IIoT Protocols and Comparisons

rti-blog-6-iiot-communicatiIn LinkedIn’s Industrial Internet of Things group was a discussion topic, IIoT Protocols, Overview and Comparison. The discussion thread referenced an rti blog post, 6 Industrial IoT Communication Solutions – Which One’s for You? [Comparison]. The post describes the acronym-dense, commercially available communications technologies:

…AMQP, CoAP, DDS, RTI Connext DDS, MQTT, and ZeroMQ…

It describes the capabilities of each of these solutions. On the LinkedIn thread, Emerson’s Jonas Berge responded to the initial thread starter. He wrote [hyperlinks added by me]:

Emerson's Jonas Berge


I personally believe the most important aspect is to select an open protocol so you are not tied to a single vendor with their proprietary protocol. Proprietary protocols limit solution options and long term support costs will be high. Expansions will be costly. If vendor goes bust you are left high and dry.

Going with standards is therefore critical so supporting organization / standard should be the top line in any comparison table.

For industrial sensors I personally believe the sensors themselves with have a local sensor network protocol such as Fieldbus or WirelessHART. AMQP, MQTT, and CoAP etc. come into play from the edge gateway up to the cloud when bandwidth is limited.

Learn more from this essay: https://www.linkedin.com/pulse/iot-standards-missing-jonas-berge

A discussion ensued on open protocols, integration burdens, role of OPC UA and XMPP protocols. Jonas added:

What often gets forgotten in protocol discussion is the absolute need for a standard namespace, hierarchical, object oriented. Most protocols don’t define the namespace well so every manufacturer does it differently. So a temperature transmitter from one manufacturer may have a variable called TEMPERATURE, but in another manufacturer’s device it is called TEMP, in a third is called PV, in a fourth it is called PRIMARY_VARIABLE and so on. In one device it is a 32 bit floating point value, in another a signed integer. In one it comes with a status byte, and another it doesn’t. In one device degrees Celsius is coded as 1001, in other it has another unit code, in a third it is a sting “degC” etc. In the process industries users demand interchangeability, over and above interoperability. They want to be able to replace a failed device with another device without messing with drivers or configure software. This requires very tight standards.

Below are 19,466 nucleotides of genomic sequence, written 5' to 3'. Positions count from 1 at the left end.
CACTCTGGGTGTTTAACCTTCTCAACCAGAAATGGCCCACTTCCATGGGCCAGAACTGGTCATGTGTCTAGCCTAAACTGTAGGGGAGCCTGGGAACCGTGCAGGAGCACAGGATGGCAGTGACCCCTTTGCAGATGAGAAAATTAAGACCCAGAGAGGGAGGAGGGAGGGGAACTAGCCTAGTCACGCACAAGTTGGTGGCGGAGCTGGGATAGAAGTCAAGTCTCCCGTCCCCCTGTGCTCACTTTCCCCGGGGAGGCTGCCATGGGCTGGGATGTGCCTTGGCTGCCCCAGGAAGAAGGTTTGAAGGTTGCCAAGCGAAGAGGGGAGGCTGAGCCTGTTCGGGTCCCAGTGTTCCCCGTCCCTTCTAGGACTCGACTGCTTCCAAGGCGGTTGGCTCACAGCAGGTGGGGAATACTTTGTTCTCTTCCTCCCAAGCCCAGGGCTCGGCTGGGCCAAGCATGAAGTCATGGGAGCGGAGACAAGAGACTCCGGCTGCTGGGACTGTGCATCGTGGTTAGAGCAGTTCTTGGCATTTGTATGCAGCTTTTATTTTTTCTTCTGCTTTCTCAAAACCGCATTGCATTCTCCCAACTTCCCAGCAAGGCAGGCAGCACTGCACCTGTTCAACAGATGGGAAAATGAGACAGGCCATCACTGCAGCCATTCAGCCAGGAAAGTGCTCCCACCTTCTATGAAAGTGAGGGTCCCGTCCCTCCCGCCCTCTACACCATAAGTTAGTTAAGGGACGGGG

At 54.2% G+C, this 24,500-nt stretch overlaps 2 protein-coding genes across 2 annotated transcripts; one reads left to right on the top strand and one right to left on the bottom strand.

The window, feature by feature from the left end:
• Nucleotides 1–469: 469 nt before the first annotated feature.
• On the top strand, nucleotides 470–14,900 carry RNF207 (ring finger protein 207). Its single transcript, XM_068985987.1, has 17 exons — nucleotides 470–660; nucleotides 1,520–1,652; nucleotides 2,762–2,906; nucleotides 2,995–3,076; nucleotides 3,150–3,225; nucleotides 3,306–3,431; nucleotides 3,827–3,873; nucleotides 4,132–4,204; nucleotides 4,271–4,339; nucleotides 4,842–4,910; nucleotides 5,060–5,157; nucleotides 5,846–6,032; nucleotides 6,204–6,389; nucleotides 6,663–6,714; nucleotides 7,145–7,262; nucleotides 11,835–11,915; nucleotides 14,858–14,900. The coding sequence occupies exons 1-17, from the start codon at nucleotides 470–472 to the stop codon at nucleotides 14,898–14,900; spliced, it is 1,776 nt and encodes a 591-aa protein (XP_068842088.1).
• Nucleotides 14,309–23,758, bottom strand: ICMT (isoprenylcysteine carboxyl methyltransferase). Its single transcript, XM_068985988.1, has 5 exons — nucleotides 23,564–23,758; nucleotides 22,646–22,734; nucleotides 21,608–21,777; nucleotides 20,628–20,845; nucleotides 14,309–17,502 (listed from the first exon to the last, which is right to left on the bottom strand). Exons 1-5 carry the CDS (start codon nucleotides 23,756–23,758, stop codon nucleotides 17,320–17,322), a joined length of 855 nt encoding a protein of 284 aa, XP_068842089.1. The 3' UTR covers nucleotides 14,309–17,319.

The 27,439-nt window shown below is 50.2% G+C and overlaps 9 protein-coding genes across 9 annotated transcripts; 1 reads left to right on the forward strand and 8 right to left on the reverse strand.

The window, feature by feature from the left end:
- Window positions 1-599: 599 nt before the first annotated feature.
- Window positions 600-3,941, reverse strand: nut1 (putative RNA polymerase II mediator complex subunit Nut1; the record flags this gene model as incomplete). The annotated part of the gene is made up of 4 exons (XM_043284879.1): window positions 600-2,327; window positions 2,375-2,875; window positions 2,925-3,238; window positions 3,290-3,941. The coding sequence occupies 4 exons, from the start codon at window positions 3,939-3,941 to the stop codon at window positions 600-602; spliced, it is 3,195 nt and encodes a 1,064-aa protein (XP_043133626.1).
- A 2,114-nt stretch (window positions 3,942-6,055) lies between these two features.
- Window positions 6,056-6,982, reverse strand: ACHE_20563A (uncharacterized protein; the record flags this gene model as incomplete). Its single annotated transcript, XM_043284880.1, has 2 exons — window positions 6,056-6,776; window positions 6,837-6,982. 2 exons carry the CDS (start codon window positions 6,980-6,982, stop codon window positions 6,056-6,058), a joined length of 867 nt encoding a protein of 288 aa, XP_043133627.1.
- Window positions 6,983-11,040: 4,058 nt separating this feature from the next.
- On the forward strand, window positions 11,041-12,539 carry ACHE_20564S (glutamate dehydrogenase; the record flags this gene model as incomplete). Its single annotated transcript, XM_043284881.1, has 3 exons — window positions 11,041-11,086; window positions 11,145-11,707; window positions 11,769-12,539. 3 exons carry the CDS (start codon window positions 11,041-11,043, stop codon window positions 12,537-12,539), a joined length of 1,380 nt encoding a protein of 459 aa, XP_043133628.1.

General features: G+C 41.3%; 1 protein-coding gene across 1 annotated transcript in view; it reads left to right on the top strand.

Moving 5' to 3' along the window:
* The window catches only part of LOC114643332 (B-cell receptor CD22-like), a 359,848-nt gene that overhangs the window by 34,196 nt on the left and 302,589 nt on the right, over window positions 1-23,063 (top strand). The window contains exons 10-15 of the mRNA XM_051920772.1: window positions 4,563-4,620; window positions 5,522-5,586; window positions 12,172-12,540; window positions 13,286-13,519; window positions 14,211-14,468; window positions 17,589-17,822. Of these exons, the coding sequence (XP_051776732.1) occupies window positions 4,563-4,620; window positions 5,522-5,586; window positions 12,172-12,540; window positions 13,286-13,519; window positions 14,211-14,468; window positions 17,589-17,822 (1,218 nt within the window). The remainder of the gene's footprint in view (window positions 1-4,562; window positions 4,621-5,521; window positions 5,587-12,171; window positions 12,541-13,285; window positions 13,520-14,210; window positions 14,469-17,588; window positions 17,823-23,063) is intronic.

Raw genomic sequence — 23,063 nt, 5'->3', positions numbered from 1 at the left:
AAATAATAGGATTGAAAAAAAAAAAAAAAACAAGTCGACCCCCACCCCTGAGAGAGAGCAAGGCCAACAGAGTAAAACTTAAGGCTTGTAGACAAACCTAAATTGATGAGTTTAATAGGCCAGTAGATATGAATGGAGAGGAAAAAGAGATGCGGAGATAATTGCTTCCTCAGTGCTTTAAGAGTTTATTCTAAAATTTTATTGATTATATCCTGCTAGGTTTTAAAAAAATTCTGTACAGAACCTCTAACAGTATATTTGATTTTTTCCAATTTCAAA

This is provided by industrial application protocols like FOUNDATION fieldbus and WirelessHART. This is what IIoT and IoT need as well. Learn more from this essay: https://www.linkedin.com/pulse/rich-data-poor-what-tells-software-does-jonas-berge

When questioned about namespaces and vocabularies, Jonas answered:

…I am thinking of protocols like FOUNDATION fieldbus which are object oriented and where every bit is defined. This makes it easy for control systems to display all the data in a device in an easy to use way: http://www.fieldbus.org/images/stories/technology/aboutthetechology/overview/fieldbus_brochure.pdf

You’ll need to join this IIoT LinkedIn group to read the whole thread with everyone’s point of view. You can also connect and interact with other Industrial Internet of Things experts in the Improve & Modernize and Wireless groups in the Emerson Exchange 365 community.